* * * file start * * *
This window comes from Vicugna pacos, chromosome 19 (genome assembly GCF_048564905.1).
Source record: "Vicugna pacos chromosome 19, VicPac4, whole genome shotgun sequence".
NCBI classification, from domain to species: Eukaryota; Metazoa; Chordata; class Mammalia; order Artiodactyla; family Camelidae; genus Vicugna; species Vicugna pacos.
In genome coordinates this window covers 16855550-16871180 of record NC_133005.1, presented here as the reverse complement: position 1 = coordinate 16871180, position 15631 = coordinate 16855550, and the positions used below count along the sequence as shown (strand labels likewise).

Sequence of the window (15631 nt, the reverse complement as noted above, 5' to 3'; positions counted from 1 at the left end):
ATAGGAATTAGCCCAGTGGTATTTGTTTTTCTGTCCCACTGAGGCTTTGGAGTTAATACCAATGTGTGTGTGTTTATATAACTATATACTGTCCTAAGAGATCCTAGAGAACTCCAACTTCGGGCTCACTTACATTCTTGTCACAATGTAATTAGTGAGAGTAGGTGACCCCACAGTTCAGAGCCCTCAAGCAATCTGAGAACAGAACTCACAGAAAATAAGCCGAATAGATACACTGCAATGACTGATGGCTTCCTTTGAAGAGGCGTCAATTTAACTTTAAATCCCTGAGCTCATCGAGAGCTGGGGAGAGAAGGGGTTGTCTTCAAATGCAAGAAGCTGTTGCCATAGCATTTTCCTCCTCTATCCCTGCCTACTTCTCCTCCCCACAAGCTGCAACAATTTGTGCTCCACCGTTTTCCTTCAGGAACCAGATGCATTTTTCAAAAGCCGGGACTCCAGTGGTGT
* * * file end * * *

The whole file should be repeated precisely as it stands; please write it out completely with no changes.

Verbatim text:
This window comes from Vicugna pacos, chromosome 19 (genome assembly GCF_048564905.1).
Source record: "Vicugna pacos chromosome 19, VicPac4, whole genome shotgun sequence".
NCBI classification, from domain to species: Eukaryota; Metazoa; Chordata; class Mammalia; order Artiodactyla; family Camelidae; genus Vicugna; species Vicugna pacos.
In genome coordinates this window covers 16855550-16871180 of record NC_133005.1, presented here as the reverse complement: position 1 = coordinate 16871180, position 15631 = coordinate 16855550, and the positions used below count along the sequence as shown (strand labels likewise).

Sequence of the window (15631 nt, the reverse complement as noted above, 5' to 3'; positions counted from 1 at the left end):
ATAGGAATTAGCCCAGTGGTATTTGTTTTTCTGTCCCACTGAGGCTTTGGAGTTAATACCAATGTGTGTGTGTTTATATAACTATATACTGTCCTAAGAGATCCTAGAGAACTCCAACTTCGGGCTCACTTACATTCTTGTCACAATGTAATTAGTGAGAGTAGGTGACCCCACAGTTCAGAGCCCTCAAGCAATCTGAGAACAGAACTCACAGAAAATAAGCCGAATAGATACACTGCAATGACTGATGGCTTCCTTTGAAGAGGCGTCAATTTAACTTTAAATCCCTGAGCTCATCGAGAGCTGGGGAGAGAAGGGGTTGTCTTCAAATGCAAGAAGCTGTTGCCATAGCATTTTCCTCCTCTATCCCTGCCTACTTCTCCTCCCCACAAGCTGCAACAATTTGTGCTCCACCGTTTTCCTTCAGGAACCAGATGCATTTTTCAAAAGCCGGGACTCCAGTGGTGT